“You have to dominate. If you don’t dominate, you’re wasting your time.”
That was the message from President Donald Trump to the nation’s governors on Monday during a conference call largely filled with him berating them about a weekend of protests and riots that, in his eyes, made our nation look weak.
His solution to the problem, to the centuries of systemic racism upon which this nation was built combined with a pandemic and record unemployment and forced isolation, is toughness. Tracking and arresting and jailing people who have been pushed to the edge. Tear gassing peaceful protesters for a photo op.
Some have called his comments unhinged. But others see it as a sign of strength.
The differing perceptions highlight a divide in America. Does strength come from a show of force, from “dominating” with might? Or is it better displayed during times like this by reaching out to those who are hurting and offering empathy?
Police departments are grappling with this issue as well. For decades, many have focused on physical force and apparatus and training methods that instilled a warrior’s mindset.
Warrior officers are hypervigilant. They are trained to recognize that any and every situation has the potential for harm, and they must do whatever they can to minimize the threat to ensure they make it home safely at the end of their shift.
At first glance, that type of mindset makes sense. We’ve all heard stories about an ordinary traffic stop that turned deadly in a matter of seconds. But is it possible this type of training also produces negative, unintended consequences?
Police experts say yes. They point to the ever-increasing militarization of local law enforcement and research that indicates warrior-style training increases the likelihood of an officer using excessive force. They’ve called for a pivot to a guardian mindset, one that values working hand-in-hand with the community to reduce crime.
The differences between the styles is about more than attitude. Which approach a department chooses to embrace will also dictate the way it trains its officers.
Warrior-style training is modeled after a military boot camp. Yes sir, no sir. Follow orders. Remain detached. Prepare for combat.
Guardian-style training emphasizes communication and critical thinking skills. It doesn’t skimp on tactical training, which will always be crucial in law enforcement, but rather focuses on de-escalation techniques.
Proponents of guardian-style training believe it does more to ensure officer safety than a warrior mindset because it builds trust with the community and helps shed the “us vs. them” mentality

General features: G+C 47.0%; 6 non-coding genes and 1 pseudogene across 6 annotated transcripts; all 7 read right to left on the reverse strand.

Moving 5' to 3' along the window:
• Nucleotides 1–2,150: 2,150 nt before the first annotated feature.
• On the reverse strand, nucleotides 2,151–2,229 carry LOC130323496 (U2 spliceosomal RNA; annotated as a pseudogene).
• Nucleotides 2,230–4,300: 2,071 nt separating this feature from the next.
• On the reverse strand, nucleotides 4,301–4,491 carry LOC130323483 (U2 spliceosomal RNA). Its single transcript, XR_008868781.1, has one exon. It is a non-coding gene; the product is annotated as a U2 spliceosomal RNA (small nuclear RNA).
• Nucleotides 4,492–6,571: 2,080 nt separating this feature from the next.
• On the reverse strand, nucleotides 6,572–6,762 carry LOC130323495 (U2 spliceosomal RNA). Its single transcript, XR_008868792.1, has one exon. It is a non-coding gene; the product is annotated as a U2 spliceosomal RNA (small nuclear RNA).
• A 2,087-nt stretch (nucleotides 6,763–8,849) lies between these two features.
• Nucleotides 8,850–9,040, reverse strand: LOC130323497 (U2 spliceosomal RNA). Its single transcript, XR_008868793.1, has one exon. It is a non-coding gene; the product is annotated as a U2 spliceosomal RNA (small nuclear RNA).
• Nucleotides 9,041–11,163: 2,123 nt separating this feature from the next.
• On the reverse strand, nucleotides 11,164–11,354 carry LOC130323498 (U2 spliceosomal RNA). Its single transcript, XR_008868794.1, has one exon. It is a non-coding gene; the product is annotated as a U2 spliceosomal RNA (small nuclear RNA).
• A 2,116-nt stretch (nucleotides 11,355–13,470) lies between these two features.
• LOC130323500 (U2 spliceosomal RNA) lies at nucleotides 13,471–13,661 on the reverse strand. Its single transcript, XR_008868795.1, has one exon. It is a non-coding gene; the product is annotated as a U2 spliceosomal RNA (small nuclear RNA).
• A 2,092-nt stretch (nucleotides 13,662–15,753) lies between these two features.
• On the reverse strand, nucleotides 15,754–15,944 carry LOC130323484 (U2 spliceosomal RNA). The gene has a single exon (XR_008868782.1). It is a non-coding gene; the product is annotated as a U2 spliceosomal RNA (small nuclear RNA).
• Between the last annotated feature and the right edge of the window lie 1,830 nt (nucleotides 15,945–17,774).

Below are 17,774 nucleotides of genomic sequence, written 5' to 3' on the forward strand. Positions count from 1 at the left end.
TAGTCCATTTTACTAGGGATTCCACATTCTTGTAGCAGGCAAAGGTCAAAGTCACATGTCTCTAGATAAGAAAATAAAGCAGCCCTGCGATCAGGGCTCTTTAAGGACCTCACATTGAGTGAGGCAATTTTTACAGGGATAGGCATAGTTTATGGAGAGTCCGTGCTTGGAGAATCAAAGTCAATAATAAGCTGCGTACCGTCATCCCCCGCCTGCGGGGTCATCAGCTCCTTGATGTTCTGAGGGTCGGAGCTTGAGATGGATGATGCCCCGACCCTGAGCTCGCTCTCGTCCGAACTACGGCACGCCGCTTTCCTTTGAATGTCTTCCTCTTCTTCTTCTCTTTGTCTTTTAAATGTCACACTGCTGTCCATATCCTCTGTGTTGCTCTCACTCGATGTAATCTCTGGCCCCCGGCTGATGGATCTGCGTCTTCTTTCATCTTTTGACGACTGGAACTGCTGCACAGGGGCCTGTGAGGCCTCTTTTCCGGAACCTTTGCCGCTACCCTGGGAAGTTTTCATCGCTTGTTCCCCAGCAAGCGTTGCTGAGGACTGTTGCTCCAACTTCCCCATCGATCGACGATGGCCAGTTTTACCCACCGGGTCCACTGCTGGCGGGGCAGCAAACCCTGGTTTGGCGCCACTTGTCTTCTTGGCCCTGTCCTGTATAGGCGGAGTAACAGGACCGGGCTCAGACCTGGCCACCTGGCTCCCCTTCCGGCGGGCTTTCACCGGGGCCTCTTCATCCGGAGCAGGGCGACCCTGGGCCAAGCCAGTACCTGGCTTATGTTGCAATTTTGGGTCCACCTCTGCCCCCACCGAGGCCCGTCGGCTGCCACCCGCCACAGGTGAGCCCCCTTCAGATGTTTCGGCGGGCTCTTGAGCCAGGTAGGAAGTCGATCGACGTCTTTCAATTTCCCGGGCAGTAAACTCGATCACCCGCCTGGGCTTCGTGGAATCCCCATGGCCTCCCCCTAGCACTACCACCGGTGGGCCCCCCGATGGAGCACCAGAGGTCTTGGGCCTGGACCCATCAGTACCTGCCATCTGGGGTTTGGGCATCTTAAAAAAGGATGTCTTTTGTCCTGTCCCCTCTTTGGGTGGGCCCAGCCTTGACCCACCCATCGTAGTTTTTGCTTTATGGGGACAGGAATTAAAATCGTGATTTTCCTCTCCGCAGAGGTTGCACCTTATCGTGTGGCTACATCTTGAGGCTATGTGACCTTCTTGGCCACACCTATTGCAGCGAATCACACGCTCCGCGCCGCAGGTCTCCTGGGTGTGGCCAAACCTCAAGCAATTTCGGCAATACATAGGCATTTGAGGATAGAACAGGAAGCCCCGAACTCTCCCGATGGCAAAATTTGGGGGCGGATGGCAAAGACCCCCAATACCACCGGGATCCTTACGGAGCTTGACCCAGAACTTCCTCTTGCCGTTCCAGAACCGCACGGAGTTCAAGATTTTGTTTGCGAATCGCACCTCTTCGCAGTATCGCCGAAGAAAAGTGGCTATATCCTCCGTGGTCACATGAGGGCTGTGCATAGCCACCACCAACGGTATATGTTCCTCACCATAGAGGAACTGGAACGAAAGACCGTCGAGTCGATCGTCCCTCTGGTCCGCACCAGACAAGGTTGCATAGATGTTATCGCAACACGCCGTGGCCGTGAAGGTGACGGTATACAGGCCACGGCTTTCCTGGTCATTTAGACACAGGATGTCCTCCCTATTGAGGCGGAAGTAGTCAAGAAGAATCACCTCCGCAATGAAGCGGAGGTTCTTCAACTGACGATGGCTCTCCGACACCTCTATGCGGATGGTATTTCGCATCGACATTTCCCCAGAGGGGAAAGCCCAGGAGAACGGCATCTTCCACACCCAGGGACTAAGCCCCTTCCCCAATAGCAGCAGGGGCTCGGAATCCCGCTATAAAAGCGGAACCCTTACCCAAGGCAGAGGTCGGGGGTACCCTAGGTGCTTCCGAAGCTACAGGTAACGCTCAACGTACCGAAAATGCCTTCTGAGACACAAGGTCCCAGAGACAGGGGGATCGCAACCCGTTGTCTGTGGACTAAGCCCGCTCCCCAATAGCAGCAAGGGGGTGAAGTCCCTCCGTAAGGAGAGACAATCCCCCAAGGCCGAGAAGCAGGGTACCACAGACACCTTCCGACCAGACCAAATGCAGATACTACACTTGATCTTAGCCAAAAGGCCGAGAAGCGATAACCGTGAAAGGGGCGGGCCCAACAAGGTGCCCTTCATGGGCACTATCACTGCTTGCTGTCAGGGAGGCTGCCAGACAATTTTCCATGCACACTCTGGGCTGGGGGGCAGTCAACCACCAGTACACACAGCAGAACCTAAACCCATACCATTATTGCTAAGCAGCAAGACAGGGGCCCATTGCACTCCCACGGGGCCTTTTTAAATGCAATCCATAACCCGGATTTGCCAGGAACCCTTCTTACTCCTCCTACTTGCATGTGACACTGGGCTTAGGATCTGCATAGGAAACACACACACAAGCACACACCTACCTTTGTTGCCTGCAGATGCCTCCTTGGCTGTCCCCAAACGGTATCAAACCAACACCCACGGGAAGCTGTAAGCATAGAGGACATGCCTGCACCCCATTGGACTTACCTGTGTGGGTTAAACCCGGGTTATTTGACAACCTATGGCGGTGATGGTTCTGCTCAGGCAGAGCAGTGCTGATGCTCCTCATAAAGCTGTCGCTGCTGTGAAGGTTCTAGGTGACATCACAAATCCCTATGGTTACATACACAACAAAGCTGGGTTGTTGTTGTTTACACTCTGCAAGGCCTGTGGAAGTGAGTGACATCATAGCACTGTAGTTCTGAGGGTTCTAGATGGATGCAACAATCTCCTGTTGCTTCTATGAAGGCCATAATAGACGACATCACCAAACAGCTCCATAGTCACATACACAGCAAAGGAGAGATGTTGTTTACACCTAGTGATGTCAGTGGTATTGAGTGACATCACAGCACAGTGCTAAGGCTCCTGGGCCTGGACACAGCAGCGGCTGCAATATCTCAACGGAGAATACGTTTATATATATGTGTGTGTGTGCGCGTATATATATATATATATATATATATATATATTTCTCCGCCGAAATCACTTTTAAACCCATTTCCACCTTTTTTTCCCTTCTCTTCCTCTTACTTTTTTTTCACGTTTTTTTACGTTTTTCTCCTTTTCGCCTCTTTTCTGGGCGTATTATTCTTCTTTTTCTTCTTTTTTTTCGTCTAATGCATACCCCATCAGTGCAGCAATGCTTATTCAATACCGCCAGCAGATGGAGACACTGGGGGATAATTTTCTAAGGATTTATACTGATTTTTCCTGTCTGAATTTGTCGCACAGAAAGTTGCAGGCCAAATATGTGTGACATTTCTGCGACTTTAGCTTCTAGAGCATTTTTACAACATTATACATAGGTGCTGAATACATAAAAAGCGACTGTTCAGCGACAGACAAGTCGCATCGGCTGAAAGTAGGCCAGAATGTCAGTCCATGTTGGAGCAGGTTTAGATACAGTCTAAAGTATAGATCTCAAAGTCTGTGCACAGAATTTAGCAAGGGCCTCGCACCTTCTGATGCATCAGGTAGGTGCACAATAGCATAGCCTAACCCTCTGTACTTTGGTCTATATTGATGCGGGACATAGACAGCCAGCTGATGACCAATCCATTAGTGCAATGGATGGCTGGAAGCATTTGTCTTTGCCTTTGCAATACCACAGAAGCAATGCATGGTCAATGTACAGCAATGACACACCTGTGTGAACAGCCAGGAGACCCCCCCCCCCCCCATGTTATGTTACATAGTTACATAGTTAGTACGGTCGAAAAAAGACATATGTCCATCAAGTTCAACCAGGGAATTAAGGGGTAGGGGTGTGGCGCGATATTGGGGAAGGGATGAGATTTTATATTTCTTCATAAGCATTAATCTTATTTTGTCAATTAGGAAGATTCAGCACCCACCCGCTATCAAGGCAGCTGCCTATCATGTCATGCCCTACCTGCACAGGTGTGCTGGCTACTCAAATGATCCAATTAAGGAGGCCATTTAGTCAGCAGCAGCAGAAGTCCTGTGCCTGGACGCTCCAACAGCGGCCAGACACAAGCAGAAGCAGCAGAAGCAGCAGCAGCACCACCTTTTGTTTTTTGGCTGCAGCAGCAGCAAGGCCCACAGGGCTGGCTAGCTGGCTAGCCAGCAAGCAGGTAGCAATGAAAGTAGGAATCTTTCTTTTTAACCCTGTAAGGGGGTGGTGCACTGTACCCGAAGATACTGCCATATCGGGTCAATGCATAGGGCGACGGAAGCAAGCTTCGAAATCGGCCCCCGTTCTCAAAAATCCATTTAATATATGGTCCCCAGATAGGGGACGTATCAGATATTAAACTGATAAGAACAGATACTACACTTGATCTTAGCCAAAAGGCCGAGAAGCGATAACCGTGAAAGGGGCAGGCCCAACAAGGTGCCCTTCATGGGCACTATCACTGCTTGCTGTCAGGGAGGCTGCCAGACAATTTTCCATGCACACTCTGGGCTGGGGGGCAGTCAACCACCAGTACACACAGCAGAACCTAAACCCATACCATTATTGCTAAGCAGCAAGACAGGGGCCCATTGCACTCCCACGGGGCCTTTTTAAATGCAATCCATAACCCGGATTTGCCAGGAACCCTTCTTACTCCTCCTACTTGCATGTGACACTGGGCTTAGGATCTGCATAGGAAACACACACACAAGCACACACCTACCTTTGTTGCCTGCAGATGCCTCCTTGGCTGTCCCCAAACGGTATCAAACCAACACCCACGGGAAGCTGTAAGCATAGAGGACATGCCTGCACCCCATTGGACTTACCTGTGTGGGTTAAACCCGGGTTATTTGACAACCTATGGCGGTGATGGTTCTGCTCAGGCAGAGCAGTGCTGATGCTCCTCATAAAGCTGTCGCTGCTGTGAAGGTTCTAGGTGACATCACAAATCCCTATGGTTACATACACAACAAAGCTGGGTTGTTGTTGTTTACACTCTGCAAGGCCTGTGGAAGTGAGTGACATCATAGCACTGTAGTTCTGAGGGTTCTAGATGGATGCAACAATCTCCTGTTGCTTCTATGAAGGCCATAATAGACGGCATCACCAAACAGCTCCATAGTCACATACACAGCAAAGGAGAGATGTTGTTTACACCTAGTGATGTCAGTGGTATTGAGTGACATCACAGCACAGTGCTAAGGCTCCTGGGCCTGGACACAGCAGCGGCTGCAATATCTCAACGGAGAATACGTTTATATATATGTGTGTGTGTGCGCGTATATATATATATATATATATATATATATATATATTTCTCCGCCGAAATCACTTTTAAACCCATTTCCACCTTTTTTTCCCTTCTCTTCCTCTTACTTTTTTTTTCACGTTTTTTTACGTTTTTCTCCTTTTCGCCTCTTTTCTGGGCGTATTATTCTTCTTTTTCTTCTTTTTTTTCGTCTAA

Since the murder of George Floyd, we’ve seen how the warrior vs. guardian mindset has played out in departments across the nation.
In Camden, New Jersey, a city once known as one of the most dangerous in the country, officers marched alongside protesters and held a BBQ for the community. There were few arrests in the city, which the chief credited to an overhaul of the department and training methods that stress community policing and the sanctity of life. Since that overhaul, violent crime is down, and excessive force complaints have dropped 95%.
Indeed, the images of officers and police chiefs marching with, talking with, and embracing protesters did more to quell discord than the images of officers indiscriminately knocking an elderly man to the ground or shoving a woman into a sidewalk or firing rubber bullets at a photographer.
While a number of Arizona departments have modified police training to encourage more of a guardian mindset, it’s obvious there’s more that needs to be done to make the shift from conquering to protecting.
Officers must buy in to the changes. They need to understand the importance of building trust with the community and how changing policies and techniques help keep them safe, as well. And they need to be held to account when they have the ability but refuse to intervene in an excessive force situation.
It’s also far past time for union leaders to understand the damage they are doing to their own profession when they protect officers from necessary consequences. City councils and/or city managers need to take a harder line during negotiations, refusing to accept agreements that shield officers from discipline or keep the community in the dark by allowing the purging of discipline records.
Culture change is never easy. But it’s what’s demanded when an officer can use a knee to choke out the life of an unarmed man while three others look on in silence.